By Rob van Alstyne
By Zach McCormick
By Emily Eveland
By Jack Spencer
By Michael Madden
By Reed Fischer
By Emily Weiss
By Emily Weiss
Ignorance may be bliss, but for 50 Cent, it's chic, too. Not only is his knife-toting, X-dealing testimony Get Rich or Die Tryin' one of the fastest-selling debuts in pop music history, 50 has also become an instant icon whose unabashed thuggery is far sexier than that of his linen-suited, gator-booted peers. After all, this is a rapper who sports designer gun holsters and bulletproof vests like Nelly rocks a Band-Aid.
The main difference between the two icons is that Nelly's trying to look cute, whereas 50 has more pragmatic reasons for his defensive gear. Though his rise to fame was partially fueled by his endless string of underground mixtapes and boosted by Eminem and Dr. Dre's support (he's signed to Eminem's Shady Records and produced by Dre), 50's gotten the most attention for the nine bullet wounds pocketing his lanky frame. In hip hop's authenticity-obsessed culture, 50's hard-knock history is as heralded as Biggie's and Jay-Z's crack-dealing pasts. His ongoing verbal warfare with Ja Rule, Benzino, and others has only elevated his stature as a reckless wildcard who could care less if he's in someone else's crosshairs.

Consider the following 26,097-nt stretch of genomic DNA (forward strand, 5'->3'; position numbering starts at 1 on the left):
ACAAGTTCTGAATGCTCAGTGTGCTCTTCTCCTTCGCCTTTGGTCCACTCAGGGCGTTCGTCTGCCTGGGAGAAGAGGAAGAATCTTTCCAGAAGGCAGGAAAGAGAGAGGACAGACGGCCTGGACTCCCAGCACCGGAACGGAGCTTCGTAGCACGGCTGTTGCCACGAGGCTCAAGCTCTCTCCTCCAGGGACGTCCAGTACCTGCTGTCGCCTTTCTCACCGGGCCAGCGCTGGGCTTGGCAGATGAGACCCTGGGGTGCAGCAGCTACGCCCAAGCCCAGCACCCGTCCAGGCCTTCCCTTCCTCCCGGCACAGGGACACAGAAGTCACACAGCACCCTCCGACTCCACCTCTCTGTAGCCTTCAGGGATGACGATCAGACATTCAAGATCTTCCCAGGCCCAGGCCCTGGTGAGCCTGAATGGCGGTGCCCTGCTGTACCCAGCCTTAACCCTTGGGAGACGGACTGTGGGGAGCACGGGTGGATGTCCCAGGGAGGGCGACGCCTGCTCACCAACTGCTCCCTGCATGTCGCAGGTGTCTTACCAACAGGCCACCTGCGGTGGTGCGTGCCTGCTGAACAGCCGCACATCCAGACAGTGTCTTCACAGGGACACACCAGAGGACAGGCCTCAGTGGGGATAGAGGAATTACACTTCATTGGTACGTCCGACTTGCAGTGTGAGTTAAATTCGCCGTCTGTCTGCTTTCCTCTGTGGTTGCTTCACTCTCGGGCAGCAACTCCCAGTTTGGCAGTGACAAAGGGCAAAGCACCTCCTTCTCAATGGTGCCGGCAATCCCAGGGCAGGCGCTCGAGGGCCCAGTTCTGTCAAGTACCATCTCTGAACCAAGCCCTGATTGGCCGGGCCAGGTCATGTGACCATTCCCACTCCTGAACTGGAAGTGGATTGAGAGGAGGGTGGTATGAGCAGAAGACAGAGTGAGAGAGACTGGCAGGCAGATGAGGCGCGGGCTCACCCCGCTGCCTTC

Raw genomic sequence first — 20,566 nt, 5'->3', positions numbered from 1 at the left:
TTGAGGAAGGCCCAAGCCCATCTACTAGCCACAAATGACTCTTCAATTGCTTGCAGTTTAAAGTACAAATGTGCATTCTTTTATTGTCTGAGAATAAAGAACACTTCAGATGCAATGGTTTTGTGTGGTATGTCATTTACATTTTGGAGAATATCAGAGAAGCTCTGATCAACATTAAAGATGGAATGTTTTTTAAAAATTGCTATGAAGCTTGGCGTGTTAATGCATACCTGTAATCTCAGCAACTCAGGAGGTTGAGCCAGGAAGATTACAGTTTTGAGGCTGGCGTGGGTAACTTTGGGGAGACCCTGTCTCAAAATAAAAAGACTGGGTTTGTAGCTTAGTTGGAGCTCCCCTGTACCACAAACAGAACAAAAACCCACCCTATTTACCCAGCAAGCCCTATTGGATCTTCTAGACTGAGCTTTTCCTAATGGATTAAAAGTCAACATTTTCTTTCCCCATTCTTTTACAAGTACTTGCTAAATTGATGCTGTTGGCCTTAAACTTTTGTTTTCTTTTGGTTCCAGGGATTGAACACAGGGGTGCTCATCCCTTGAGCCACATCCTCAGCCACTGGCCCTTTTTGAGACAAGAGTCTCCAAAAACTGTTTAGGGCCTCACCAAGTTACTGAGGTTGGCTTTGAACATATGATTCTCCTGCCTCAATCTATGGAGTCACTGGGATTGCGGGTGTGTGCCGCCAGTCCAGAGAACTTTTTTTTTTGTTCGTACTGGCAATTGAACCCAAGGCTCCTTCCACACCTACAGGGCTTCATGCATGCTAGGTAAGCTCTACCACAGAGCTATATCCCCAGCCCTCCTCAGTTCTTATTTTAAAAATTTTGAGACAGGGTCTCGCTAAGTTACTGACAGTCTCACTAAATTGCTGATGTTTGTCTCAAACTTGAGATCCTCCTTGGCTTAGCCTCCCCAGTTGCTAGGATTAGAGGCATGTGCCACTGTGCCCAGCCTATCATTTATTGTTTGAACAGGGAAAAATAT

Yet, what makes 50 Cent so marvelously charismatic is how he knowingly works his thug cred. Eminem plays up his own moral turpitude with a snickering, defiant attitude, but his protégé is less sneering and more swaggering. On "Heat," Dre loops up the sound of a gun cocking and switches the snare drum with the pistol shot--a brilliant, brazen sonic trick augmented by 50 crooning, "I do what I got to do/I don't care if I get caught/The DA can play this motherfuckin' tape in court/I'll kill you, I ain't playin'/Hear what I'm sayin', homie, I ain't playin'." Get Rich is stocked with similar missives celebrating a life of amoral excess. Though the disc could afford to lose a few filler tracks, 50's magnanimous presence creates consistency on an otherwise uneven effort.
On paper, he may sound pathological, but on record, you can tell that 50's not taking himself too seriously. He's the antithesis of the over-earnest, wanna-be hustlers like Clipse, who are mostly funny by accident. 50 has real scars to bare, but also a sense of frivolity in talking about them. He may be armed with a mouthful of razor-sharp teeth, but look closer, and you'll notice he's slyly grinning with them.